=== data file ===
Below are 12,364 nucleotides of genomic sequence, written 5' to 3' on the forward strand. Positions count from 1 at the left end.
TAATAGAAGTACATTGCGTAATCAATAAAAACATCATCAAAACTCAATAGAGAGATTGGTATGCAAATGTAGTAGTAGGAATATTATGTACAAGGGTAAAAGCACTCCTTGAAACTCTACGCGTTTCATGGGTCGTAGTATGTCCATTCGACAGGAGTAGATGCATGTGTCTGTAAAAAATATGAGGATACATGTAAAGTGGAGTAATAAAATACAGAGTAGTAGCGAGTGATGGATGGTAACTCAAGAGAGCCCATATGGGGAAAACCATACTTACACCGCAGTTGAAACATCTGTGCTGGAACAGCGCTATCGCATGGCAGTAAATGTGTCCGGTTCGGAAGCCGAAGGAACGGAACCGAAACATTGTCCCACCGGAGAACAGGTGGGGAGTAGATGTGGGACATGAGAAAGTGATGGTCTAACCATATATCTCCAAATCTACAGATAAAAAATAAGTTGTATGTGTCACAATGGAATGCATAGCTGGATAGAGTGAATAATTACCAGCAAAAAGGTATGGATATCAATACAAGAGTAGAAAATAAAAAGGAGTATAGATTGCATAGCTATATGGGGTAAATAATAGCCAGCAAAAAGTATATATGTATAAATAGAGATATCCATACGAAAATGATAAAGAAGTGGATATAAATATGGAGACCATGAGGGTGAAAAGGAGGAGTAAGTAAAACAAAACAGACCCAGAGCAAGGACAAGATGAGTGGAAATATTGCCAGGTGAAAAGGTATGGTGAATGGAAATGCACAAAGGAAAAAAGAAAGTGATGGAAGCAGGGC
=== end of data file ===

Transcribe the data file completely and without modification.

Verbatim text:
Below are 12,364 nucleotides of genomic sequence, written 5' to 3' on the forward strand. Positions count from 1 at the left end.
TAATAGAAGTACATTGCGTAATCAATAAAAACATCATCAAAACTCAATAGAGAGATTGGTATGCAAATGTAGTAGTAGGAATATTATGTACAAGGGTAAAAGCACTCCTTGAAACTCTACGCGTTTCATGGGTCGTAGTATGTCCATTCGACAGGAGTAGATGCATGTGTCTGTAAAAAATATGAGGATACATGTAAAGTGGAGTAATAAAATACAGAGTAGTAGCGAGTGATGGATGGTAACTCAAGAGAGCCCATATGGGGAAAACCATACTTACACCGCAGTTGAAACATCTGTGCTGGAACAGCGCTATCGCATGGCAGTAAATGTGTCCGGTTCGGAAGCCGAAGGAACGGAACCGAAACATTGTCCCACCGGAGAACAGGTGGGGAGTAGATGTGGGACATGAGAAAGTGATGGTCTAACCATATATCTCCAAATCTACAGATAAAAAATAAGTTGTATGTGTCACAATGGAATGCATAGCTGGATAGAGTGAATAATTACCAGCAAAAAGGTATGGATATCAATACAAGAGTAGAAAATAAAAAGGAGTATAGATTGCATAGCTATATGGGGTAAATAATAGCCAGCAAAAAGTATATATGTATAAATAGAGATATCCATACGAAAATGATAAAGAAGTGGATATAAATATGGAGACCATGAGGGTGAAAAGGAGGAGTAAGTAAAACAAAACAGACCCAGAGCAAGGACAAGATGAGTGGAAATATTGCCAGGTGAAAAGGTATGGTGAATGGAAATGCACAAAGGAAAAAAGAAAGTGATGGAAGCAGGGC